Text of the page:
The seating itself had not yet been installed at the time of the tour, due to some shipping delays from the supplier. Britton estimates that the seats will arrive in about two weeks.

Those seats have been a key component of the CRRC’s fundraising effort. Donors were able to buy seats for $1,000 each. The names of these donors will be featured on the seats themselves on nameplates.

Another feature which Britton highlighted is that the glass boards are curved, something which he says makes Niverville’s arena stand alone.

“I’m told we might be the only rink in Manitoba with this,” he said. “It just keeps the seams looking a little nicer. It’s just a really nice feature.”

Yet another feature has to do with providing greater accessibility for players. The bench areas, where the teams sit, can be converted to allow for sledge hockey.

Britton added that the arena will have ice in it at least ten months of the year. In fact, the ice plant will be turned on by August 12, to allow for arena programming to begin by August 15.

However, that doesn’t necessarily mean the arena will sit idle during the summer months. The space is large enough to be used for any number of community events, and Britton noted that some rinks in Manitoba open for lacrosse in the summertime.

The arena also comes with a state-of-the-art Zamboni as well as digital advertising boards.

On a more technical level, Britton spent some time detailing the geothermal system which runs the ice plant. There’s 80,000 feet of pipe below the ice surface, and an additional 120,000 feet north of the high school.

A couple of reporters on the tour asked about the possibility of one day expanding the CRRC to include a second ice surface.

“As far as space goes, there’s a ton of land in the vicinity that could be used for that,” said Councillor Nathan Dueck. “That’s another conversation, I guess. But yes, you could add a second ice surface.”

Below the bleachers, there are six dressing rooms. They are, for the most part, identical to each other—except two of them are fully accessible. This space also includes a series of storage rooms, a ref room, and a first aid room.

Upstairs, the second level includes a large meeting space straddling the fieldhouse and arena, with excellent views of both. The space can be divided into two separate 1,600-square-foot rooms, which can be used for a broad variety of activities. These rooms have rubberized floors, making them well-suited to aerobics and yoga classes. They could also be used to host meetings.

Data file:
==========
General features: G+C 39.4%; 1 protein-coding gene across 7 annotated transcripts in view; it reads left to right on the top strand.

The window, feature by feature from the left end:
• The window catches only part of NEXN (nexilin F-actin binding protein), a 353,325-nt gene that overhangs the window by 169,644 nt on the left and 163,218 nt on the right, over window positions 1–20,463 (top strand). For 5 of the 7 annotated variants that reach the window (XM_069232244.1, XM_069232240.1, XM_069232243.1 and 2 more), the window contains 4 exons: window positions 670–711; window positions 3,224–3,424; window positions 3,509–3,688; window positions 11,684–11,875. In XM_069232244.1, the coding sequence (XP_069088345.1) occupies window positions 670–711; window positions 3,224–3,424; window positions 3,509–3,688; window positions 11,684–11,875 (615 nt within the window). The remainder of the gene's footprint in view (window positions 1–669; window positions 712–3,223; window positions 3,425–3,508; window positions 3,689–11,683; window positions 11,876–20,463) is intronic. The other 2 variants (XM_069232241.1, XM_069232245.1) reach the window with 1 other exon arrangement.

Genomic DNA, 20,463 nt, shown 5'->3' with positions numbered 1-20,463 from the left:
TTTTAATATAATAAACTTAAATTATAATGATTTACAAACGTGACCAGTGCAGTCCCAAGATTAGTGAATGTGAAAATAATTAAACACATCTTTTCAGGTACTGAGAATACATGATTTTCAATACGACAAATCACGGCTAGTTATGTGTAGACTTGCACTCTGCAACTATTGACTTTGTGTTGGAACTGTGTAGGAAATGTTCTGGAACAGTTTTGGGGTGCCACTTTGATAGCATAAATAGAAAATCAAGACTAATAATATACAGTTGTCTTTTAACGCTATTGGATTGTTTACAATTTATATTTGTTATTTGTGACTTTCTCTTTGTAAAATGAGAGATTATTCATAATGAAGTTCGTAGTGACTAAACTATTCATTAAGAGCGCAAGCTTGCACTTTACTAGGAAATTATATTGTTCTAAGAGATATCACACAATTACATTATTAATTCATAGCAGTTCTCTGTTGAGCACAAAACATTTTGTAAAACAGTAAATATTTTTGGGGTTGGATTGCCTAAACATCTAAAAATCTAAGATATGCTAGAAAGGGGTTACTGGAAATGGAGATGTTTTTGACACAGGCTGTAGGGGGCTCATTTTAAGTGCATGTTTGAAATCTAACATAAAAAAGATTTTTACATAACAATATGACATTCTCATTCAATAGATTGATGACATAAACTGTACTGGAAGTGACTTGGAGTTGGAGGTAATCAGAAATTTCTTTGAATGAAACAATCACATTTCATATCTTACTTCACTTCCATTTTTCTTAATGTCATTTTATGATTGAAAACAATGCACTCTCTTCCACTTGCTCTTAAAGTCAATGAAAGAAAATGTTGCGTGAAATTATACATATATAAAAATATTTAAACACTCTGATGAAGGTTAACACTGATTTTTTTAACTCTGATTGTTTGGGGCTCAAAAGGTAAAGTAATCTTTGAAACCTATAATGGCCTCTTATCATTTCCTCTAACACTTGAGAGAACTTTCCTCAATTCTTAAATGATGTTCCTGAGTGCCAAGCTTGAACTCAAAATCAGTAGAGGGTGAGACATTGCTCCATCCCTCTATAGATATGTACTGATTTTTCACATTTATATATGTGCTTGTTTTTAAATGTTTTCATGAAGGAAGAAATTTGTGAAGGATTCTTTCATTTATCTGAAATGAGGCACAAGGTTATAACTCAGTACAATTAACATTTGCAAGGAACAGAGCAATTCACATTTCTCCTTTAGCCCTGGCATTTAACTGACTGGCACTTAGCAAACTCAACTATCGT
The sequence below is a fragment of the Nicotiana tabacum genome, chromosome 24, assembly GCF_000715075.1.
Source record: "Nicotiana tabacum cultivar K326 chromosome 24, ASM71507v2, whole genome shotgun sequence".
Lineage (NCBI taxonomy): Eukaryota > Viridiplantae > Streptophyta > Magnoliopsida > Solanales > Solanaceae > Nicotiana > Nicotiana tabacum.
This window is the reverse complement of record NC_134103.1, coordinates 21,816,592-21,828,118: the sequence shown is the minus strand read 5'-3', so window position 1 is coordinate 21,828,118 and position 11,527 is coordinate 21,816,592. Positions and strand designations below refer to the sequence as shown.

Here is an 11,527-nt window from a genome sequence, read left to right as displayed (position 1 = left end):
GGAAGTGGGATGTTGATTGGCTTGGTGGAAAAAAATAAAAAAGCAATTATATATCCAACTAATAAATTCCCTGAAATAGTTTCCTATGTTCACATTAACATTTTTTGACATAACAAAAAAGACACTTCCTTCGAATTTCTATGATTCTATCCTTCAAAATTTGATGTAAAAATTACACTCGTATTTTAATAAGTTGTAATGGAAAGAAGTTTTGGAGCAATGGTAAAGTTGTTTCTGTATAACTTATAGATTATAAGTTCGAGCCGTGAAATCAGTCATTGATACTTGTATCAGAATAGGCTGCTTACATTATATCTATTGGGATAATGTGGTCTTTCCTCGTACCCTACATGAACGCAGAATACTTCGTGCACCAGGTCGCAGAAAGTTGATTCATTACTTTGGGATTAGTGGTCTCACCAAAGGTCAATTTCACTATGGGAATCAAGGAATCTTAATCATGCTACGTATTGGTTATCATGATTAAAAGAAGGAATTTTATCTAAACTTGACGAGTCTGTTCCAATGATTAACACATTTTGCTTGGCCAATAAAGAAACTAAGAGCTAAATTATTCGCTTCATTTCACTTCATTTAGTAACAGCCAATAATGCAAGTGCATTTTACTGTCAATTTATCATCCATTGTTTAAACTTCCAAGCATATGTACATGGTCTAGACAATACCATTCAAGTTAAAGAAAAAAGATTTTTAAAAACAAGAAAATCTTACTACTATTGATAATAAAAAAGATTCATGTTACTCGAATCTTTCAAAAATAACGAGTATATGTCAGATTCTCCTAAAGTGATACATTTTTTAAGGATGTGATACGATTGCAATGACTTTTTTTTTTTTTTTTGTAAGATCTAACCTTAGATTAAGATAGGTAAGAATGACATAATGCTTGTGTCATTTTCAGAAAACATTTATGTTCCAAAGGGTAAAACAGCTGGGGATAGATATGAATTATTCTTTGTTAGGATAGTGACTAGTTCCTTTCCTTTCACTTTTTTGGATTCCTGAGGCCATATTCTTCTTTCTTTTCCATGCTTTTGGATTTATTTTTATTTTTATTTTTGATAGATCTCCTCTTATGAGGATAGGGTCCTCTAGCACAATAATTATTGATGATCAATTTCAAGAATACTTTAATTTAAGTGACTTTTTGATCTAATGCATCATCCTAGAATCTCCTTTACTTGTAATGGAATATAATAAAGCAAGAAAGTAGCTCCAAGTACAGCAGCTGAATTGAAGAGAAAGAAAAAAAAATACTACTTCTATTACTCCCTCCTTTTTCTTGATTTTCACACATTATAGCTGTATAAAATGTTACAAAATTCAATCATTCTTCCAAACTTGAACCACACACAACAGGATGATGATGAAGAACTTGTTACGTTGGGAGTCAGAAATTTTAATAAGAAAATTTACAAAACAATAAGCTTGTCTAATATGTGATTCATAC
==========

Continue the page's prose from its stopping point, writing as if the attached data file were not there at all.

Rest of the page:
An intriguing aspect of the facility which hasn’t yet been installed is a museum area on the second floor which will be dedicated to telling the history of our region. This will likely be one of the last parts of the facility to be finished, likely around mid-August. More details about the historical exhibit will be available later in the summer.

The second level also includes a pair of additional washrooms.

So with the CRRC opening for tours, the obvious question is: how much longer will it be before the building is officially put to use?

The answer? Not long.

Day camps will start already on Monday, July 5, bringing a host of young people into the facility for the first time. And when families get their first glimpse of the many recreational facilities now available to them here in Niverville, they’re going to like what they see.



Photo 1: The arena and bleachers, as seen from the accessible viewing deck on the second floor.



Photo 2: The arena at ice level, featuring the state-of-the-art Zamboni.



Photo 3: The upstairs meeting rooms, with views of both the arena and fieldhouse.


Photo 4: The fieldhouse, at ground level.


Photo 5: The fieldhouse, from the running track mezzanine.


Photo 6: The running track encircles the fieldhouse on the second level.


Photo 7: The impressive, and very tall, indoor playground.


Photo 8: Another view of the indoor playground and its extensive play features.


Photo 9: An historical exhibit will be included on the second floor, although construction will continue on this feature until mid-summer.

For more information

Tours of the CRRC are available to the general public. If you are interested in getting a look inside the facility, get in touch with the town office to arrange a visit.

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Citizen Poll

With the announcement of Niverville's MJHL franchise and the Providence Pilots playing their home games at the CRRC, what are your plans for game attendance?

For related article, see link below.
https://nivervillecitizen.com/...

https://nivervillecitizen.com/...